Change alters power relationships, undermines existing agreements and pacts, and intrudes upon deeply rooted symbolic forms, traditional ways, and ritualistic behavior (Yukl, 2002; Eisenback, Watson & Pillai, 1999; Nahavandi, 2006; Boleman & Deal, 2003). This underscores the issue of resistance to change, which also is constant. Boleman and Deal (2003) note that below the surface, when change occurs, the organization’s social tapestry begins to unravel, threatening time-honored traditions and prevailing cultural values and practices. They emphasize that although change creates division and conflict among competing interest groups, successful change requires an ability to frame issues, build coalitions, and establish arenas in which disagreements can be forged into workable pacts.
Boleman and Deal (2003) note that major organizational change generates four categories of issues. First, change affects individuals’ ability to feel effective and valued. Sudden announcements and unexpected developments make people feel like they have no control. Without support, training, and a chance to participate in the process, people become like powerful anchors, making forward motion almost impossible. Resistance is a way of coping with an unexpected situation. Second, people often see change as threatening to their positions of authority (Zander, 1949, 1950; Senge, 1990).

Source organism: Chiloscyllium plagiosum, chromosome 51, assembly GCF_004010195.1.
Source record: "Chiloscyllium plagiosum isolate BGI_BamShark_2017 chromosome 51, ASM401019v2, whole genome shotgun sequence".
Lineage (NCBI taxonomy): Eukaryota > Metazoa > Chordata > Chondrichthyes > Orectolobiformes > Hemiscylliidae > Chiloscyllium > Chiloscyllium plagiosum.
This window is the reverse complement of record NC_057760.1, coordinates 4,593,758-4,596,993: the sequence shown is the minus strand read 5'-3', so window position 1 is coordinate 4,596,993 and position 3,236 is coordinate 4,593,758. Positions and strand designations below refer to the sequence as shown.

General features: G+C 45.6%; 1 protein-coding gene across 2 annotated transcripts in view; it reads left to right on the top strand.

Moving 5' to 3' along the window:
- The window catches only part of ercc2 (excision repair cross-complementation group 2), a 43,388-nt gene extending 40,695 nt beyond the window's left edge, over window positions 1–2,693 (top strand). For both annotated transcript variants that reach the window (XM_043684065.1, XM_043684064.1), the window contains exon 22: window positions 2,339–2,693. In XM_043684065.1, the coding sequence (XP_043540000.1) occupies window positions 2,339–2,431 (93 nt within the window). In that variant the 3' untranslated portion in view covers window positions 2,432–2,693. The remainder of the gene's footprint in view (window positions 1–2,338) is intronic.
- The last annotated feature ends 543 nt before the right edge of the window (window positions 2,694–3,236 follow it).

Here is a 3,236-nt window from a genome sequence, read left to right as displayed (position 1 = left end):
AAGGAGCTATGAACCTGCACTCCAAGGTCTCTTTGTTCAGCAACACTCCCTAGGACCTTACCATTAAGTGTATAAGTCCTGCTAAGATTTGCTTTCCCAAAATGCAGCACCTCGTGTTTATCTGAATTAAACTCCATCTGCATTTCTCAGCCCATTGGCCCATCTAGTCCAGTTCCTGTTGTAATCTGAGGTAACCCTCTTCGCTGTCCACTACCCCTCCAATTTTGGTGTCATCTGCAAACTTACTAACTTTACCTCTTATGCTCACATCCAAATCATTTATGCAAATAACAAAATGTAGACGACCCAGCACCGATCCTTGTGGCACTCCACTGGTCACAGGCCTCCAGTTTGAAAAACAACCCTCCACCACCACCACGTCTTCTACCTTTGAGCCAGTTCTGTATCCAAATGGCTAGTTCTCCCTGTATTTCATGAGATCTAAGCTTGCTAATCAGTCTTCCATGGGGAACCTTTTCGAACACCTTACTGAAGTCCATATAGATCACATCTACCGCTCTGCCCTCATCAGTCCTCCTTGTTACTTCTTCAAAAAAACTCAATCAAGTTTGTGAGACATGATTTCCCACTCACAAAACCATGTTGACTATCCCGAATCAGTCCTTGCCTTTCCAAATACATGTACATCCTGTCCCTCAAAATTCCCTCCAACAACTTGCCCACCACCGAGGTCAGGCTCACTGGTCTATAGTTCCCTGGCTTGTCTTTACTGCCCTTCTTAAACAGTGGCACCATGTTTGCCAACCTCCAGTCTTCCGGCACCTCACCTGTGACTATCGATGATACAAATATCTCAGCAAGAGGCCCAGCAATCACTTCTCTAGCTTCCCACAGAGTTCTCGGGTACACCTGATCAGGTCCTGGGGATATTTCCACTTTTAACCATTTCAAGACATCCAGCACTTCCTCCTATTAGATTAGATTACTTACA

Change disrupts existing patterns of roles and relationships, producing confusion and uncertainty. Structural patterns need to be revised and realigned to support the new direction. Third, people fear that change will result in some kind of loss, such as loss of status or privileges (Uris, 1986). Change creates conflict between winners and losers; those who benefit from the new direction and those who do not. This conflict requires creation of arenas in which the issues can be renegotiated and the political map redrawn. Transition rituals, mourning the past, and celebrating the future help people let go of old attachments and embrace new ways of doing things.
Goleman (2002) notes that when constituents feel strongly about particular issues, they resist change by revolving around the status quo and fighting off anything that threatens it. Leaders cannot ignore an organization’s culture nor underestimate the norms and systems that enable resistance to block meaningful and sustainable change. Goleman argues that resistance to change is a probable, normal, and complex part of the change process and that courageous leadership, stamina, and unwavering commitment is needed on the part of a leader to overcome resistance. Scholars agree that the change process is extremely messy and chaotic. Some insist that no universal set of prescriptions or step-by-step formulas exist for leaders to use in all situations to overcome resistance to change.